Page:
10. A Remote Jungle Somewhere in Latin America
"It used to be the international date line "two for one." I believe some companies still do it. It's where you celebrate at some place on the west side of the date line, and then hop on a plane to celebrate on the other side of the date line. Now, it's probably some remote place in a jungle in Latin America on a boat, or a house rented with friends, with good wine, and a bunch of fireworks." - Trippy members Jacey & Scott Mahaffy of Fort Collins, Colorado
Would you spend New Year's somewhere else if you could spend it absolutely anywhere? Click here to tell us about it!

Just a wee jog can go a long way.

If you can't imagine running for longer than 10 minutes, you're not a lost cause in the running world. In fact, running for just 10 minutes, five days a week could be all it takes to reap running's big benefits.
Researchers at the Mayo Clinic have found that running for about 50 minutes each week -- or approximately six miles -- can protect the body from risk for stroke, arthritis, diabetes, high cholesterol, high blood pressure and even some cancers. A little bit of running might even teach you a few things about life.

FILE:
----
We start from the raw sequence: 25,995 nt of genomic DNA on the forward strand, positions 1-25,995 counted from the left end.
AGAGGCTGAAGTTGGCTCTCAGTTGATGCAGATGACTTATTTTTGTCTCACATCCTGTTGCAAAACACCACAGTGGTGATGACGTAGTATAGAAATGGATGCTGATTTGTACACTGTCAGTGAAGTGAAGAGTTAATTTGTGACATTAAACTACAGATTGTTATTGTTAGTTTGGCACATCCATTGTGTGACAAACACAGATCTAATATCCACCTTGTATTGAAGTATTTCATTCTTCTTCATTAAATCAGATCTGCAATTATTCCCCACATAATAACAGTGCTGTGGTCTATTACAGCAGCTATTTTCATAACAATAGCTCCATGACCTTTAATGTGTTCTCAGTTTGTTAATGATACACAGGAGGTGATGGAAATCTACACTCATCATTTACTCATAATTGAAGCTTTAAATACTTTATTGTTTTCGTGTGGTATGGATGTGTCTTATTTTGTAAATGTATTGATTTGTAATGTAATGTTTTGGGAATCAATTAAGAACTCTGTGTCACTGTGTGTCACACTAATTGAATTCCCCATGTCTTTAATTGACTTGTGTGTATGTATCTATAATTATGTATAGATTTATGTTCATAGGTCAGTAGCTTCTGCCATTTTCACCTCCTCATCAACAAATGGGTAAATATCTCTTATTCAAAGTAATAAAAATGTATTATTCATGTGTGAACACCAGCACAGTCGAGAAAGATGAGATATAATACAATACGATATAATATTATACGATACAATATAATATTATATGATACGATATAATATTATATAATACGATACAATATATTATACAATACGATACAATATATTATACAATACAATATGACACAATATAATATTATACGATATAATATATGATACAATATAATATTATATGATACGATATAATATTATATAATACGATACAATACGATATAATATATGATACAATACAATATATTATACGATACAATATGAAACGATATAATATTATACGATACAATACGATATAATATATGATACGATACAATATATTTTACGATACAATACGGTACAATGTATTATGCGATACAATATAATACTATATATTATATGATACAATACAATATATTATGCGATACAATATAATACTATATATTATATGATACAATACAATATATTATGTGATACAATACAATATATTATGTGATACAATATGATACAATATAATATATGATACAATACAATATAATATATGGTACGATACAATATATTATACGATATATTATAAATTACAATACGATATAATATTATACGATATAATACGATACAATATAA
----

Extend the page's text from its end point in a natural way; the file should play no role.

If running really is your kryptonite (though it doesn't have to be: start here andhere), you'll relish the fact that walking can be just as good for you. U.S. Surgeon General Vivek Murthy recommends walking to lead a more active life and to combat obesity, heart disease and diabetes. Both running and walking are accessible and cost close to nothing. All you need is a comfy pair of sneaks and perhaps a good playlist or two, and you're on your way. Check out the video above to learn more about the benefits of a 10-minute jog. 

2 Ingredient Crepes: You'll never guess the secret ingredient.

Two-ingredient recipes are here to save breakfast again. First, it was the two-ingredient banana pancakes. And now, it's this beautiful and fancy two-ingredient crepe recipe. Crepes might not be your typical breakfast fare, but now they can be.
If you've always wanted to make crepes, but were scared that you couldn't whip up these thin pancakes like the creperies do with such ease in France, this recipe from food blogger Diethood is just what you need to get started on your crepe-making adventure. The two ingredients in this simple crepe recipe are seltzer and flour -- so they're vegan, too! -- and they get the stamp of approval from Katerina of Diethood, who is a crepe master.